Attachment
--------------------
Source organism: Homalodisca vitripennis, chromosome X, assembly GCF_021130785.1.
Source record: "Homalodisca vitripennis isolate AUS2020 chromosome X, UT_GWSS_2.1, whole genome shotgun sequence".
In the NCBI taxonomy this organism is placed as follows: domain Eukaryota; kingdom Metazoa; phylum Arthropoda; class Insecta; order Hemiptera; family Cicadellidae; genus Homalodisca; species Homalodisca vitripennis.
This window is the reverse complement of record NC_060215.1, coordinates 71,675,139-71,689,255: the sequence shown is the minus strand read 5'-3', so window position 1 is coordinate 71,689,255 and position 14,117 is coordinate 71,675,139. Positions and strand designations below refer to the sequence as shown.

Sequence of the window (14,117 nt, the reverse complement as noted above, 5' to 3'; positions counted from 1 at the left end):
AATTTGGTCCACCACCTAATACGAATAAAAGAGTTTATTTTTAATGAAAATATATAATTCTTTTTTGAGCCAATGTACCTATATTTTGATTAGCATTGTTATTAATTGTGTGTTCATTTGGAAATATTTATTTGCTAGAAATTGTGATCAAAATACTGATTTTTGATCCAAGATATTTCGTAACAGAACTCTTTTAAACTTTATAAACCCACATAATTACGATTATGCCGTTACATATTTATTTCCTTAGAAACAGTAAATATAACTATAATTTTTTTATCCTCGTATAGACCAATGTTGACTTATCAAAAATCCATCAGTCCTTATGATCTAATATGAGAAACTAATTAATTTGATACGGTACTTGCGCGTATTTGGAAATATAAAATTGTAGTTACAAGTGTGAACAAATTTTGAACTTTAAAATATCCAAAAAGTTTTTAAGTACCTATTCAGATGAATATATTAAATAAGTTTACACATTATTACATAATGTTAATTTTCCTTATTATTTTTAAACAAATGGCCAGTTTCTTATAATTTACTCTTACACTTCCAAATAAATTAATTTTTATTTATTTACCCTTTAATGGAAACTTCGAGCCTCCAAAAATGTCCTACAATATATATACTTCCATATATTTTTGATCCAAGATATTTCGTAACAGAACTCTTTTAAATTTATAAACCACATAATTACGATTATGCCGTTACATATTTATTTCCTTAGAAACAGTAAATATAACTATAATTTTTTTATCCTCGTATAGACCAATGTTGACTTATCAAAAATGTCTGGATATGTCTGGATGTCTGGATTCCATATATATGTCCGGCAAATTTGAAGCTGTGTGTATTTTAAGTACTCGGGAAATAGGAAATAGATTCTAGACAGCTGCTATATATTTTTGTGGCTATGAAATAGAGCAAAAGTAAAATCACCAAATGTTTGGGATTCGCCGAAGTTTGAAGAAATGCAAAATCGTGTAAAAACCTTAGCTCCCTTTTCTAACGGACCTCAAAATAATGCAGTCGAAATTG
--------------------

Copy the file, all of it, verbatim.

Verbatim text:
Source organism: Homalodisca vitripennis, chromosome X, assembly GCF_021130785.1.
Source record: "Homalodisca vitripennis isolate AUS2020 chromosome X, UT_GWSS_2.1, whole genome shotgun sequence".
In the NCBI taxonomy this organism is placed as follows: domain Eukaryota; kingdom Metazoa; phylum Arthropoda; class Insecta; order Hemiptera; family Cicadellidae; genus Homalodisca; species Homalodisca vitripennis.
This window is the reverse complement of record NC_060215.1, coordinates 71,675,139-71,689,255: the sequence shown is the minus strand read 5'-3', so window position 1 is coordinate 71,689,255 and position 14,117 is coordinate 71,675,139. Positions and strand designations below refer to the sequence as shown.

Sequence of the window (14,117 nt, the reverse complement as noted above, 5' to 3'; positions counted from 1 at the left end):
AATTTGGTCCACCACCTAATACGAATAAAAGAGTTTATTTTTAATGAAAATATATAATTCTTTTTTGAGCCAATGTACCTATATTTTGATTAGCATTGTTATTAATTGTGTGTTCATTTGGAAATATTTATTTGCTAGAAATTGTGATCAAAATACTGATTTTTGATCCAAGATATTTCGTAACAGAACTCTTTTAAACTTTATAAACCCACATAATTACGATTATGCCGTTACATATTTATTTCCTTAGAAACAGTAAATATAACTATAATTTTTTTATCCTCGTATAGACCAATGTTGACTTATCAAAAATCCATCAGTCCTTATGATCTAATATGAGAAACTAATTAATTTGATACGGTACTTGCGCGTATTTGGAAATATAAAATTGTAGTTACAAGTGTGAACAAATTTTGAACTTTAAAATATCCAAAAAGTTTTTAAGTACCTATTCAGATGAATATATTAAATAAGTTTACACATTATTACATAATGTTAATTTTCCTTATTATTTTTAAACAAATGGCCAGTTTCTTATAATTTACTCTTACACTTCCAAATAAATTAATTTTTATTTATTTACCCTTTAATGGAAACTTCGAGCCTCCAAAAATGTCCTACAATATATATACTTCCATATATTTTTGATCCAAGATATTTCGTAACAGAACTCTTTTAAATTTATAAACCACATAATTACGATTATGCCGTTACATATTTATTTCCTTAGAAACAGTAAATATAACTATAATTTTTTTATCCTCGTATAGACCAATGTTGACTTATCAAAAATGTCTGGATATGTCTGGATGTCTGGATTCCATATATATGTCCGGCAAATTTGAAGCTGTGTGTATTTTAAGTACTCGGGAAATAGGAAATAGATTCTAGACAGCTGCTATATATTTTTGTGGCTATGAAATAGAGCAAAAGTAAAATCACCAAATGTTTGGGATTCGCCGAAGTTTGAAGAAATGCAAAATCGTGTAAAAACCTTAGCTCCCTTTTCTAACGGACCTCAAAATAATGCAGTCGAAATTG